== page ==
Entering the 2013 season, South Carolina defensive end Jadaveon Clowney was widely considered the favorite to be the first overall pick in the 2014 NFL draft.
However, things didn't quite go as planned for the 2012 Hendricks Award winner. Now Clowney readies for the 2014 NFL Scouting Combine under clouds of doubt about his work ethic, motor and dedication to the game.
NFL teams picking at the top of the first round would be wise to look past those doubts, because once the clouds part and the skies clear, the team that does so will have selected the type of difference-maker on defense who just doesn't come along every day.
In 2012, Clowney was an absolute monster.
|Jadeveon Clowney 2012|
|Per CFB Stats|
The 6'5", 274-pounder was the scourge of opposing offenses in the SEC, logging 13 sacks and 23.5 tackles for loss en route to being named the Defensive Player of the Year in the Southeastern Conference.
Then there's the manner in which Clowney put the exclamation point on his breakout season.
That single hit, which won an ESPY award for Play of the Year, vaulted Clowney from star to superstar. That offseason was loaded with speculation as to how many signal-callers Clowney would make cry in 2013.
It turns out, not that many.
|Jadeveon Clowney 2013|
|Per CFB Stats|
Clowney's statistical production free-fell in 2013, at least partly due to a number of nagging injuries that reportedly dogged him throughout the season.
Some pundits, however, doubted that the injuries told the whole story. In fact, there were some that doubted the severity (or even the existence) of those injuries at all.
Back in November, NFL.com's Bucky Brooks went so far as to write that Clowney was "mailing it in" as a junior, giving less than 100 percent at times for fear of wrecking his draft stock with a major injury.
"After watching six game tapes of the Gamecocks' star," Brooks said, "I wonder if Clowney will ever live up to the hype and speculation that preceded his junior season."
Granted, the drop-off in production was alarming. There are backslides, and then there are backslides.
Critics point to plays like this one, in the first quarter of an October win over Missouri.
Clowney gets good penetration into the backfield, but with the stretch play designed to run away from him, Clowney "pulls up" rather than go all-out in pursuit.
Then there's this play against North Carolina, where Clowney looks either gassed or disinterested in getting after the ball-carrier.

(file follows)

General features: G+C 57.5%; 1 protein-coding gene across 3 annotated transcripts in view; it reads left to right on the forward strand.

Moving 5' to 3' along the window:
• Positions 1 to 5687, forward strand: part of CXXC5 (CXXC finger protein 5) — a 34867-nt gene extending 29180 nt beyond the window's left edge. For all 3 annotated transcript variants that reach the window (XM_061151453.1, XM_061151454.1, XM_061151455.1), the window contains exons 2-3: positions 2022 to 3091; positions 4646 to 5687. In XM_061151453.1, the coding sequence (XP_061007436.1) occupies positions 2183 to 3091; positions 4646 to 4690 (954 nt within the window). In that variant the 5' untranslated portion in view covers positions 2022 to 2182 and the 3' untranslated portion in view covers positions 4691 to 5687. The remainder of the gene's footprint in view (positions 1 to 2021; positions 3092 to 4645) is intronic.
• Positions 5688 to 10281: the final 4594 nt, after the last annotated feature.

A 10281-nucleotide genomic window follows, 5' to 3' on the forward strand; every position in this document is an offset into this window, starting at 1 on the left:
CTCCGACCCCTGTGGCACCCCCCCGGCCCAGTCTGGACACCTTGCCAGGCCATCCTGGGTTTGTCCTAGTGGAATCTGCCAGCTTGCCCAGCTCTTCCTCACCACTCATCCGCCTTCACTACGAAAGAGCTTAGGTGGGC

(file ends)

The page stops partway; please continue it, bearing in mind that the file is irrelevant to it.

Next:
Whether it was conditioning or commitment, Clowney's critics point to plays like that as the primary reason for Clowney's slump, waving the red flag that Clowney's motor doesn't match his immense physical talent.
According to Anwar Richardson of Yahoo! Sports, Clowney isn't having that nonsense:
I kind of laughed at it. People are going to say what they want to say. I bet half of the people that are talking can’t play football. They just see what they see, or don’t know nothing about the game. I just get a laugh out of it.
Clowney continued, stating that his coaches with the Gamecocks had no issues with his play in 2013:
If you watch our tapes, everybody can see I’m playing hard. Guys that don’t know anything … People expect me to get five sacks, 10 tackles for loss every game, but that wasn’t going to happen the way teams were playing me. I’m taking 80 snaps a game, all our snaps per game, I’m playing them all. Coaches were like, ‘Keep playing the way you play. We love the way you play.'
Clowney's on to something here.
First off, there isn't a defensive end on earth who goes all-out on every defensive snap of a game. Not even J.J. Watt of the Houston Texans, who has a motor that chews up mere mortals and spits out J.J. Watt bobbleheads.
It's just not possible for a 275- to 300-pound lineman to do that 60-70 times a game, no matter how good his conditioning is. It's why teams rotate up front and why hurry-up offenses are so effective.
Also, as the run play above demonstrates, most teams made a concerted effort to run away from Clowney wherever possible in 2013.
It's not hard to see why. Run at him and this happens.
It was a much different situation on passing downs too. In 2011, Clowney had All-American Melvin Ingram playing opposite him. Two years ago, it was Devin Taylor, who is now with the Detroit Lions.